The Biden Administration Invests $25 Million in Grant Awards to Advance Career Connected High Schools

The Biden Administration Invests $25 Million in Grant Awards to Advance Career Connected High Schools

The Biden Administration has announced a significant $25 million investment through the Perkins Innovation and Modernization, Career Connected High Schools (CCHS) grant program. The goal of this initiative, spearheaded by the United States Department of Education, is to improve collaboration between education, workforce systems, and businesses in order to create innovative career-related high school programs that will prepare students for future success.

U.S. Secretary of Education Miguel Cardona emphasized President Biden’s commitment to investing in career-related learning, predicting a transformative shift in the American high school experience. Cardona emphasized four key strategies for the grant’s success: postsecondary education and career guidance, increased access to dual enrollment programs, expanded work-based learning opportunities, and the provision of industry-recognized credentials.

“President Biden understands that it’s time to invest in career-connected learning that will better prepare our young people for exciting careers and family-sustaining jobs in today’s most in-demand fields,” Secretary Cardona declared.

The grant is part of the Department’s broader initiative, “Raise the Bar: Unlocking Career Success,” which aims to help young Americans gain access to well-paying jobs. This initiative is consistent with President Biden’s larger vision of investing in America through new models. The funds will help to scale promising educational models that have the potential to have a significant impact on students’ careers.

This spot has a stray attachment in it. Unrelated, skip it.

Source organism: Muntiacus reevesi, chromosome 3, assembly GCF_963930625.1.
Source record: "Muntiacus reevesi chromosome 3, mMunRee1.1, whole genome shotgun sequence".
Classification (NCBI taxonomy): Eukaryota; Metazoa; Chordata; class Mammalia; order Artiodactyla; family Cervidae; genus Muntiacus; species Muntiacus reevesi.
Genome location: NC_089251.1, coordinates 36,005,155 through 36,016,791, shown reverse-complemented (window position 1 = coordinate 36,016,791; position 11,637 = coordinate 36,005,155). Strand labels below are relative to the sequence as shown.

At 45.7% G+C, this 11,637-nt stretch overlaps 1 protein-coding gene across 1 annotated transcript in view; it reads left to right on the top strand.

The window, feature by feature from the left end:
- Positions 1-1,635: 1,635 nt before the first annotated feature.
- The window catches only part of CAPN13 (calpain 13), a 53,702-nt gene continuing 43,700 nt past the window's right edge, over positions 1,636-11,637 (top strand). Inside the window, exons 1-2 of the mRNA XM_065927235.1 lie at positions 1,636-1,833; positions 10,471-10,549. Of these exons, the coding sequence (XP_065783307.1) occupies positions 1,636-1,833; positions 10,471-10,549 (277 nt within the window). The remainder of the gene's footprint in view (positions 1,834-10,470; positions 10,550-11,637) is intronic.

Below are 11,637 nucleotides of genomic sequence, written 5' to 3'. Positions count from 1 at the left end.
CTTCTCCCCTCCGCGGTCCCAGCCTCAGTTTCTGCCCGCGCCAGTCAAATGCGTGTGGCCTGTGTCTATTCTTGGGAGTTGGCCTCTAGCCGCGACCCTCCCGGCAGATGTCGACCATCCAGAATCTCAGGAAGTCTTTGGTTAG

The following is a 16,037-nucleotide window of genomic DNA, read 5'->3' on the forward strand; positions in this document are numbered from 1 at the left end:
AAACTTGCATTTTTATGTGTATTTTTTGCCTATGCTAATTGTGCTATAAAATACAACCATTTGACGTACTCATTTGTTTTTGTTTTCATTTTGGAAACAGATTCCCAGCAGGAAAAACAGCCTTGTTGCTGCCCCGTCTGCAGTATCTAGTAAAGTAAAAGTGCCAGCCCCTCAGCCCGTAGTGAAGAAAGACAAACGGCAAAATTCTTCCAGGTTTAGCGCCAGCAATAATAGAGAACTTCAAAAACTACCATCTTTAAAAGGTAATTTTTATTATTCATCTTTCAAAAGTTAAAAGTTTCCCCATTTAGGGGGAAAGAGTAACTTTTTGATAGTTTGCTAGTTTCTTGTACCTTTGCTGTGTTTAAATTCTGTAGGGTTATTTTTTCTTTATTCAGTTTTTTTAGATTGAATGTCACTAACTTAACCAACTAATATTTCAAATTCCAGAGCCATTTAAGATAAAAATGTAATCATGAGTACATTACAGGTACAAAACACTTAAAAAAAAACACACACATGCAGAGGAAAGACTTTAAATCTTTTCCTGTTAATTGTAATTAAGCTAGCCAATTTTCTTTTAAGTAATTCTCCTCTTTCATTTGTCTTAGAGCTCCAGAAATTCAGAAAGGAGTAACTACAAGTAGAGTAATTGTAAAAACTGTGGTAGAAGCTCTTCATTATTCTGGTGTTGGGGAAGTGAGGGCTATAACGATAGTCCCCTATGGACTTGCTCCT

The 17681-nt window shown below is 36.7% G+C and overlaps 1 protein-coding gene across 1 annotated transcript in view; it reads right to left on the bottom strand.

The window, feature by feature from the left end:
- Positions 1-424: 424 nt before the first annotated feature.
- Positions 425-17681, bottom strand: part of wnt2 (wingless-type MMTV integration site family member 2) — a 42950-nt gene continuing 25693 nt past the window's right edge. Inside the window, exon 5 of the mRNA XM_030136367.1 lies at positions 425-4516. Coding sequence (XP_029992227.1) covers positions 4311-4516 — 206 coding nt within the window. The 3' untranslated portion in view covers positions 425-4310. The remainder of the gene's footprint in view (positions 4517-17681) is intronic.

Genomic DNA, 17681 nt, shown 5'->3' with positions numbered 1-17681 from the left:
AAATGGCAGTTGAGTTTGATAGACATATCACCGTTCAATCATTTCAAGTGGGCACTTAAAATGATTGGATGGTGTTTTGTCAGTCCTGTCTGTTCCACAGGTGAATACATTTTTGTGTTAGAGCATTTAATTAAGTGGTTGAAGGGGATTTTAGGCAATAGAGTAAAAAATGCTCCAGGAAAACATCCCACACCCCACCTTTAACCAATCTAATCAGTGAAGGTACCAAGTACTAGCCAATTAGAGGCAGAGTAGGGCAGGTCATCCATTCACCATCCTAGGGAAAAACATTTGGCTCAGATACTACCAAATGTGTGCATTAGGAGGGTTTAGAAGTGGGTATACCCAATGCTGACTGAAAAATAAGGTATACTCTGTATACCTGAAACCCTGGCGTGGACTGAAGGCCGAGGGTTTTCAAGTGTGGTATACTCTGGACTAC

As part of the announcement, Secretary Cardona will pay a visit to the DC Office of the State Superintendent of Education’s Advanced Technical Center. The CCHS grant program marks a watershed moment for the Department, encouraging collaboration between secondary and postsecondary education, workforce development systems, and community partners to increase access to career-related high school programs, with a focus on underserved students.

With over 160 eligible applications from 43 states and the District of Columbia, the demand for comprehensive career-related learning projects exceeded $850 million. The grantees listed below will have a significant impact on the future of American education by providing students with the tools and opportunities they need to succeed in their careers.

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